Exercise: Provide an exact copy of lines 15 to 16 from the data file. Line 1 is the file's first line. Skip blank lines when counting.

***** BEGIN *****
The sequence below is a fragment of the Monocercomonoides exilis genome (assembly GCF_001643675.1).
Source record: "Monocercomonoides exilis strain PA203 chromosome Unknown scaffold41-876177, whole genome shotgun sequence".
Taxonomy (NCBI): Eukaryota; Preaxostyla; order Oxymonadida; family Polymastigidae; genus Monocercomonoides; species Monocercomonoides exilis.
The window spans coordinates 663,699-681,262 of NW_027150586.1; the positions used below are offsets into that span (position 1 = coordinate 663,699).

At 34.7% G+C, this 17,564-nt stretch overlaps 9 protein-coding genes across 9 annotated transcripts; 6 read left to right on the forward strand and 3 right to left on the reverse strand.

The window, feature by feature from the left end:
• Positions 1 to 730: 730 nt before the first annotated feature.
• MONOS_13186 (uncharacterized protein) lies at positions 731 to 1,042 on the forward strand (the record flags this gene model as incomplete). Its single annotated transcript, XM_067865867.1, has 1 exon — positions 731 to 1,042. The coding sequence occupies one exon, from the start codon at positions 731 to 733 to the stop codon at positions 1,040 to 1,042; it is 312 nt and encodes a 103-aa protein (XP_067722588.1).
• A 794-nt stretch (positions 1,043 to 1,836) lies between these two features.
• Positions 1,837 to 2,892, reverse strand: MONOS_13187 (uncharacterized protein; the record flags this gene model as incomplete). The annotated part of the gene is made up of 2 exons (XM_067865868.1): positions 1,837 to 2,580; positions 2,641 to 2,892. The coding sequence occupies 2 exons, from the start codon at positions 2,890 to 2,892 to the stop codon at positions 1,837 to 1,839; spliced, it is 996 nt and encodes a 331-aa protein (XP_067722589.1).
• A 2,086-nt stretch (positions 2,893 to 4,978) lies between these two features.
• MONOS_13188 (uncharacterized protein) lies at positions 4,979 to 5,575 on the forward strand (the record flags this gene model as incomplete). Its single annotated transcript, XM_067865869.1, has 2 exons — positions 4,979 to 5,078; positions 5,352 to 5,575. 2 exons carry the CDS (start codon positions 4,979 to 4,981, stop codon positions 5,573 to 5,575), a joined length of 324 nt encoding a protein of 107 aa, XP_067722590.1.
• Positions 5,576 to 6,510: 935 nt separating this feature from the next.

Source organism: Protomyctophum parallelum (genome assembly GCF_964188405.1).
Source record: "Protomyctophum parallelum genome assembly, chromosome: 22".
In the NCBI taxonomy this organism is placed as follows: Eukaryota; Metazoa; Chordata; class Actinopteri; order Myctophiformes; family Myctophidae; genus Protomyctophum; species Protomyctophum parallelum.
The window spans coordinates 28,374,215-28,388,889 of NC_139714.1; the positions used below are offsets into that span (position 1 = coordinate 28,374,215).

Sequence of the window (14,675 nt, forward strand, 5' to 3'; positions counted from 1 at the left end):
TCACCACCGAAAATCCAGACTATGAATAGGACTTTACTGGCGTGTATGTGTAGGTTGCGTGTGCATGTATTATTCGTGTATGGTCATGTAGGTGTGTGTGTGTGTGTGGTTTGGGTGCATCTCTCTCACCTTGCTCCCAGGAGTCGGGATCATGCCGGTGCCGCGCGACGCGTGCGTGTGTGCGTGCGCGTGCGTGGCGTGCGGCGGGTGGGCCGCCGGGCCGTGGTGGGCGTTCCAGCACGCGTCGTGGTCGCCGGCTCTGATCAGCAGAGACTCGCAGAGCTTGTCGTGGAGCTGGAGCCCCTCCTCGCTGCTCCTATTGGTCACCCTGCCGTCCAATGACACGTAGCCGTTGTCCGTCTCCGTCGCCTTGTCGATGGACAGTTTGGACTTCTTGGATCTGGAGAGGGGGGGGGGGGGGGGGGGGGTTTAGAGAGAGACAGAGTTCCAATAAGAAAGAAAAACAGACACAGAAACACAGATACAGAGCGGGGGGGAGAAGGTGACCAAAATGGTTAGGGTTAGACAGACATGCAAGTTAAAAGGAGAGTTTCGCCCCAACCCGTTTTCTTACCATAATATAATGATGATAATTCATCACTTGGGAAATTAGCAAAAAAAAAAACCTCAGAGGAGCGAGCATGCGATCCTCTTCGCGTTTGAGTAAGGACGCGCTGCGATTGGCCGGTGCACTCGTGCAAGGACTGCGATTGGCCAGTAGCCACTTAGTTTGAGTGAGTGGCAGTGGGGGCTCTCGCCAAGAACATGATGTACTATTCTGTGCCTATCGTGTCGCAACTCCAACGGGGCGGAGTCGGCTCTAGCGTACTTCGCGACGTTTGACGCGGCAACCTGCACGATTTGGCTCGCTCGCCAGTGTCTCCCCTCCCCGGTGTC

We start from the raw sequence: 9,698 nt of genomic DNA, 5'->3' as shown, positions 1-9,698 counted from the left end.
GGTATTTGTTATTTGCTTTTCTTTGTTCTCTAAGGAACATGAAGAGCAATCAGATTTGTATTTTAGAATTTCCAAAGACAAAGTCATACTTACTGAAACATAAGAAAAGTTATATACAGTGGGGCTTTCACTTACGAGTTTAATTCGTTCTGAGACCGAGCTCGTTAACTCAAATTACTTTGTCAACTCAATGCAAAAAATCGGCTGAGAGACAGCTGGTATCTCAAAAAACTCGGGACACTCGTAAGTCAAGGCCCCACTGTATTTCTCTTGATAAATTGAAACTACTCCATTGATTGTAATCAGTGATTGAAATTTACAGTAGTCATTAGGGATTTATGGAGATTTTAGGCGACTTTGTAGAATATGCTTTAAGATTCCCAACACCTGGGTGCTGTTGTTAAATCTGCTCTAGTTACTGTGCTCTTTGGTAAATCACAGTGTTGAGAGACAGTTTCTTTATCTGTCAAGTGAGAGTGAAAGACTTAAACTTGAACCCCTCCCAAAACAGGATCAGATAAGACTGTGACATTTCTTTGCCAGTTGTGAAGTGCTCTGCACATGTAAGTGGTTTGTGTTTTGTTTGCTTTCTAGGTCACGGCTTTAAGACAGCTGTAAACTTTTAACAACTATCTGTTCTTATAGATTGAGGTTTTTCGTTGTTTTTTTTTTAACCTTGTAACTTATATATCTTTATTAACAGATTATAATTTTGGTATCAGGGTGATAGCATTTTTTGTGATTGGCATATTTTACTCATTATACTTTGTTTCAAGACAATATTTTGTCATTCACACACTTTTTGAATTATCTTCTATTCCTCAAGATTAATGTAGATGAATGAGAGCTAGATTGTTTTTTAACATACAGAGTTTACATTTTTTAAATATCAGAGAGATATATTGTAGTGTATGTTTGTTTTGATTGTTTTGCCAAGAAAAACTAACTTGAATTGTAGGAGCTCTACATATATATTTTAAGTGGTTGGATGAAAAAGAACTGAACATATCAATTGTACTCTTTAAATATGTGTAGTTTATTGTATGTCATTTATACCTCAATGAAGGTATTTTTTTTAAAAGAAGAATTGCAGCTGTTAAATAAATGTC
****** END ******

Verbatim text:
Source record: "Protomyctophum parallelum genome assembly, chromosome: 22".
In the NCBI taxonomy this organism is placed as follows: Eukaryota; Metazoa; Chordata; class Actinopteri; order Myctophiformes; family Myctophidae; genus Protomyctophum; species Protomyctophum parallelum.